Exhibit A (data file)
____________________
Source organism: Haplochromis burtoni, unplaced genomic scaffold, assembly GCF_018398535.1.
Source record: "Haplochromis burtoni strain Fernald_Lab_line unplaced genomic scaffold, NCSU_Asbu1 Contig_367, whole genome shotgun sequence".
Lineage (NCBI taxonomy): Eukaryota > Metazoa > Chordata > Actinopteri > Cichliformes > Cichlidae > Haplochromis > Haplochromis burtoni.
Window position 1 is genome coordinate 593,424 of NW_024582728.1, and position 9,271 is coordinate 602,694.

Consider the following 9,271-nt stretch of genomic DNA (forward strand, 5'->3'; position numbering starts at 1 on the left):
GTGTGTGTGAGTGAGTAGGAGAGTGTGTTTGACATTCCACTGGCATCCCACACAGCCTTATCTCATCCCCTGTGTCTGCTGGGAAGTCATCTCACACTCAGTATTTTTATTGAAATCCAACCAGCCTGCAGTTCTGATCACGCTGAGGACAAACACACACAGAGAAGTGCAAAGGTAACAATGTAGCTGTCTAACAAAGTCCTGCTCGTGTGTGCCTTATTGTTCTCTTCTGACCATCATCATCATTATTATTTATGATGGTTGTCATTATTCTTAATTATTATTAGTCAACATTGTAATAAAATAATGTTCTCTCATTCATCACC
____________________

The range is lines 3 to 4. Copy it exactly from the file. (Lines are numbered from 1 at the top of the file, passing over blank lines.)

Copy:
Lineage (NCBI taxonomy): Eukaryota > Metazoa > Chordata > Actinopteri > Cichliformes > Cichlidae > Haplochromis > Haplochromis burtoni.
Window position 1 is genome coordinate 593,424 of NW_024582728.1, and position 9,271 is coordinate 602,694.